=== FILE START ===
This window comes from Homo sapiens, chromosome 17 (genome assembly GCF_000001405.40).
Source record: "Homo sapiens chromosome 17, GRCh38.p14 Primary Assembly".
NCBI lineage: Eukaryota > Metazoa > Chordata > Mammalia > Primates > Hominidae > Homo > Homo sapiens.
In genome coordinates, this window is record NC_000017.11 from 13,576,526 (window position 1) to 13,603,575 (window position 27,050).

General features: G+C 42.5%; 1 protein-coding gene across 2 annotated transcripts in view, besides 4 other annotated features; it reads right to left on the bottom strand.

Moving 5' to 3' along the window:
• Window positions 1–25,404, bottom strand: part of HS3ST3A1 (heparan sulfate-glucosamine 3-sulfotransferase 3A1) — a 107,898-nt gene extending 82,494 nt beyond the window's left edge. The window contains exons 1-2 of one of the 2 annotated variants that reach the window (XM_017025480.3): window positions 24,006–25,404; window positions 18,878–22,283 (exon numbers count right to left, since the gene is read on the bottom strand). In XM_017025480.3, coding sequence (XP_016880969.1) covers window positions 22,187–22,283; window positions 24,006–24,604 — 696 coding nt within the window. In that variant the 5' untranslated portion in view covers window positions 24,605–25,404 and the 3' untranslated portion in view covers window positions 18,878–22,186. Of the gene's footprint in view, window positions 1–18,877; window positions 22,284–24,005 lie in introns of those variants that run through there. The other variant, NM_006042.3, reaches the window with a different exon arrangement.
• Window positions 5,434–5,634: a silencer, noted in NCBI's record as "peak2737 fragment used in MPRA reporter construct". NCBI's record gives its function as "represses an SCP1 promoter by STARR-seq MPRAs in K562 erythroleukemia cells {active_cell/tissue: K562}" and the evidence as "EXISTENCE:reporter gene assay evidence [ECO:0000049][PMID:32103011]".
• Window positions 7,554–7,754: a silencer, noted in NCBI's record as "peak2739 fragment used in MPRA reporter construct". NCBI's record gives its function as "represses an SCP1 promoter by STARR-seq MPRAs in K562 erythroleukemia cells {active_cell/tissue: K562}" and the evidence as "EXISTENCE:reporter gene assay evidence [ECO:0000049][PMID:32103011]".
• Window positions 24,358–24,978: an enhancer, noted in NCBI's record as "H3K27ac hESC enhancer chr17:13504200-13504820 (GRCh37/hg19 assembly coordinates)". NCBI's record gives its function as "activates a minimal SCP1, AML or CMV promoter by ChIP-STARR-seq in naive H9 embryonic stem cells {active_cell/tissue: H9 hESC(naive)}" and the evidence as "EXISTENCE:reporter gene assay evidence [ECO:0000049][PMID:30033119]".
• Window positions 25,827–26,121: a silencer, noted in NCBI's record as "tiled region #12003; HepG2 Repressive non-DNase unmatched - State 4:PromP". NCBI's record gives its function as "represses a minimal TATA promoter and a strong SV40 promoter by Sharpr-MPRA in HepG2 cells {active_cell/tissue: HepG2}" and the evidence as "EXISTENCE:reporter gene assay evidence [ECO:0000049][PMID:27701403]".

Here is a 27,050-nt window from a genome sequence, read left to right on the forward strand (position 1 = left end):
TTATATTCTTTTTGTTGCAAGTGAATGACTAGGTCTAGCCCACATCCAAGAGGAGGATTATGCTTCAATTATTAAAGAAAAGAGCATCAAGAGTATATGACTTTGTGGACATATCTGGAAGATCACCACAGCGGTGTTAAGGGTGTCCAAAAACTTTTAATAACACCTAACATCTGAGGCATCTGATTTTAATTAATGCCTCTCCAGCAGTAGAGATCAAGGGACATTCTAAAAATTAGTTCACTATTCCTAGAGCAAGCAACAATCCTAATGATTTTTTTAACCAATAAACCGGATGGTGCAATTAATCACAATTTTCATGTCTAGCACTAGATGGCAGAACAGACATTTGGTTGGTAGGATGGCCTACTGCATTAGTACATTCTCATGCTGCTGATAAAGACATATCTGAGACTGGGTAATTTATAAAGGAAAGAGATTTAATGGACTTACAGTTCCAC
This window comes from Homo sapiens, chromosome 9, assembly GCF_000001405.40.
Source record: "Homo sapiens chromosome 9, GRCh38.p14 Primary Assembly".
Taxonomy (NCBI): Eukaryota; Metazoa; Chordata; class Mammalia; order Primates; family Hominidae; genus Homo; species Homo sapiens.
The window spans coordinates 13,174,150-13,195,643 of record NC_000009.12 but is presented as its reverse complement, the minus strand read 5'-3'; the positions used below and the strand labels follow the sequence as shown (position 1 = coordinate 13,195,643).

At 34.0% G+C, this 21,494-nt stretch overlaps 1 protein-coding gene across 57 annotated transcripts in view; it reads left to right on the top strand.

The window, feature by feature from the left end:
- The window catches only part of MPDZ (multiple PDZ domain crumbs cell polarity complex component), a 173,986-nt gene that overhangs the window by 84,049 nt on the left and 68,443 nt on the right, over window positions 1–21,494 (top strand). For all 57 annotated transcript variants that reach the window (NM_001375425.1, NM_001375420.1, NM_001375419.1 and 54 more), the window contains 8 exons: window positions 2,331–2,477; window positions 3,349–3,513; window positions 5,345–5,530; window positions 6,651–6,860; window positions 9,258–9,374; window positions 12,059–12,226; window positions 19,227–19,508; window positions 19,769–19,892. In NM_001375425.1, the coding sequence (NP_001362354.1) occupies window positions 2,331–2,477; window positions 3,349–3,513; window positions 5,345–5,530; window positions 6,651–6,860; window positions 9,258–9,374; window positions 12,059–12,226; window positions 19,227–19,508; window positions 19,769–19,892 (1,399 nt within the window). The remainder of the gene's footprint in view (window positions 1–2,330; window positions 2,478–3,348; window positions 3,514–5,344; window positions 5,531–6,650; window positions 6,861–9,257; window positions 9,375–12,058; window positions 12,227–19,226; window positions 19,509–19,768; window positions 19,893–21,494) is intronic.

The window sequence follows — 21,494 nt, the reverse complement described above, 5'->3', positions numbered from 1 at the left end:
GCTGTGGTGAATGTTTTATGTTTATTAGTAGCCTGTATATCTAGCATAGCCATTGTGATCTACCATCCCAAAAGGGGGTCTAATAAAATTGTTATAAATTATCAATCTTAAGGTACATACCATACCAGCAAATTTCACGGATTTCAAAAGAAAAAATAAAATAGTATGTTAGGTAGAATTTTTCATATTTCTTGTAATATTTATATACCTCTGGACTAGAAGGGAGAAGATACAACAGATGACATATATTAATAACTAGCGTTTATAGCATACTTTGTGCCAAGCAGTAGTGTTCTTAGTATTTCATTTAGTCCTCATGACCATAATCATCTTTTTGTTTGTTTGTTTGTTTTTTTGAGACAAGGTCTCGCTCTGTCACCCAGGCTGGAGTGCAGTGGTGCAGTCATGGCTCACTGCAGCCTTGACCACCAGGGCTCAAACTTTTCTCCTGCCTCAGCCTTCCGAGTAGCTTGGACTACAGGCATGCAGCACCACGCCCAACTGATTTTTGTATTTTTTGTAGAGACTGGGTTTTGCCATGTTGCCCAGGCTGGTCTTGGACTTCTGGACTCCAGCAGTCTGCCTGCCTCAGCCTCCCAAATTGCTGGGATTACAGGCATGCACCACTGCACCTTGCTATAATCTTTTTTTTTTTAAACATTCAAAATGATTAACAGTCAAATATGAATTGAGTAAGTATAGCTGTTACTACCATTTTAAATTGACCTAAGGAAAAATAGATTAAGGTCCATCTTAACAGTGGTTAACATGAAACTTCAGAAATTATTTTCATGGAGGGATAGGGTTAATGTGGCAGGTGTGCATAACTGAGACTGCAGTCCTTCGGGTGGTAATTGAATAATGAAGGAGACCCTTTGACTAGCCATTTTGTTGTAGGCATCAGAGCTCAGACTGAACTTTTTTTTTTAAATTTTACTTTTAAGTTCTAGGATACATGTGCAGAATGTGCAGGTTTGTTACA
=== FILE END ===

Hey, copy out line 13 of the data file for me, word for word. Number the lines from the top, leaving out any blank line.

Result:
TTATATTCTTTTTGTTGCAAGTGAATGACTAGGTCTAGCCCACATCCAAGAGGAGGATTATGCTTCAATTATTAAAGAAAAGAGCATCAAGAGTATATGACTTTGTGGACATATCTGGAAGATCACCACAGCGGTGTTAAGGGTGTCCAAAAACTTTTAATAACACCTAACATCTGAGGCATCTGATTTTAATTAATGCCTCTCCAGCAGTAGAGATCAAGGGACATTCTAAAAATTAGTTCACTATTCCTAGAGCAAGCAACAATCCTAATGATTTTTTTAACCAATAAACCGGATGGTGCAATTAATCACAATTTTCATGTCTAGCACTAGATGGCAGAACAGACATTTGGTTGGTAGGATGGCCTACTGCATTAGTACATTCTCATGCTGCTGATAAAGACATATCTGAGACTGGGTAATTTATAAAGGAAAGAGATTTAATGGACTTACAGTTCCAC